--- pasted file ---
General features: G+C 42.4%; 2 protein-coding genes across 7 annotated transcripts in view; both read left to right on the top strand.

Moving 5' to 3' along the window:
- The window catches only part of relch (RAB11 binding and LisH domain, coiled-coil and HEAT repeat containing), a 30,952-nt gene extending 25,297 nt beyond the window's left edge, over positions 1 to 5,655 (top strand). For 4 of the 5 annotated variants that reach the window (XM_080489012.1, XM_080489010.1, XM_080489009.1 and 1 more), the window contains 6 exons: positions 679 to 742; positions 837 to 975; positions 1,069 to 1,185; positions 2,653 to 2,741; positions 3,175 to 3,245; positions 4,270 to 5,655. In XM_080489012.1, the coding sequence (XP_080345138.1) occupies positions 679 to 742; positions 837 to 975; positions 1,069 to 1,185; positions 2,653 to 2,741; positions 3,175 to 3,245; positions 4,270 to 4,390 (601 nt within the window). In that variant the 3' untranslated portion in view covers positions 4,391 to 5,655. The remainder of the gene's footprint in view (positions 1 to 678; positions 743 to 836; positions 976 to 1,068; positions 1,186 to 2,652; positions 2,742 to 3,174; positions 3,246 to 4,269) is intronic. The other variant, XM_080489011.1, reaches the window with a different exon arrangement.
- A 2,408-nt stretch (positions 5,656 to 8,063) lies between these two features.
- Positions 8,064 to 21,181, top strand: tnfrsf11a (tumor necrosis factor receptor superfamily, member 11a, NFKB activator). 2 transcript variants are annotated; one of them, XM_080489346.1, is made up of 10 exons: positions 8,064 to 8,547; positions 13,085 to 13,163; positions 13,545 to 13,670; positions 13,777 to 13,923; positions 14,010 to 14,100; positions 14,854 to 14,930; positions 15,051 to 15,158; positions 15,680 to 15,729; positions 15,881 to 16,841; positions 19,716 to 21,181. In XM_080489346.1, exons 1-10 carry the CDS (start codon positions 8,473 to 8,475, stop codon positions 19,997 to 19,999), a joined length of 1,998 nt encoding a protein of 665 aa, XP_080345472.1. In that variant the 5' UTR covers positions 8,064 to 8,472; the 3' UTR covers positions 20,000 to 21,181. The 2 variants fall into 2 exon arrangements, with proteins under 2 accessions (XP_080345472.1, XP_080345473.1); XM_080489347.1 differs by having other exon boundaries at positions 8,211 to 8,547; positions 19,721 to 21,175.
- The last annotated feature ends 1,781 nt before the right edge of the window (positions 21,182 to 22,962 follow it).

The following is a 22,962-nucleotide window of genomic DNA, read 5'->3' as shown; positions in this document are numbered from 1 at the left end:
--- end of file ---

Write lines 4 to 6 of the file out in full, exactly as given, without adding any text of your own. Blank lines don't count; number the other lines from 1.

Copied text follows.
- A 2,408-nt stretch (positions 5,656 to 8,063) lies between these two features.
- Positions 8,064 to 21,181, top strand: tnfrsf11a (tumor necrosis factor receptor superfamily, member 11a, NFKB activator). 2 transcript variants are annotated; one of them, XM_080489346.1, is made up of 10 exons: positions 8,064 to 8,547; positions 13,085 to 13,163; positions 13,545 to 13,670; positions 13,777 to 13,923; positions 14,010 to 14,100; positions 14,854 to 14,930; positions 15,051 to 15,158; positions 15,680 to 15,729; positions 15,881 to 16,841; positions 19,716 to 21,181. In XM_080489346.1, exons 1-10 carry the CDS (start codon positions 8,473 to 8,475, stop codon positions 19,997 to 19,999), a joined length of 1,998 nt encoding a protein of 665 aa, XP_080345472.1. In that variant the 5' UTR covers positions 8,064 to 8,472; the 3' UTR covers positions 20,000 to 21,181. The 2 variants fall into 2 exon arrangements, with proteins under 2 accessions (XP_080345472.1, XP_080345473.1); XM_080489347.1 differs by having other exon boundaries at positions 8,211 to 8,547; positions 19,721 to 21,175.
- The last annotated feature ends 1,781 nt before the right edge of the window (positions 21,182 to 22,962 follow it).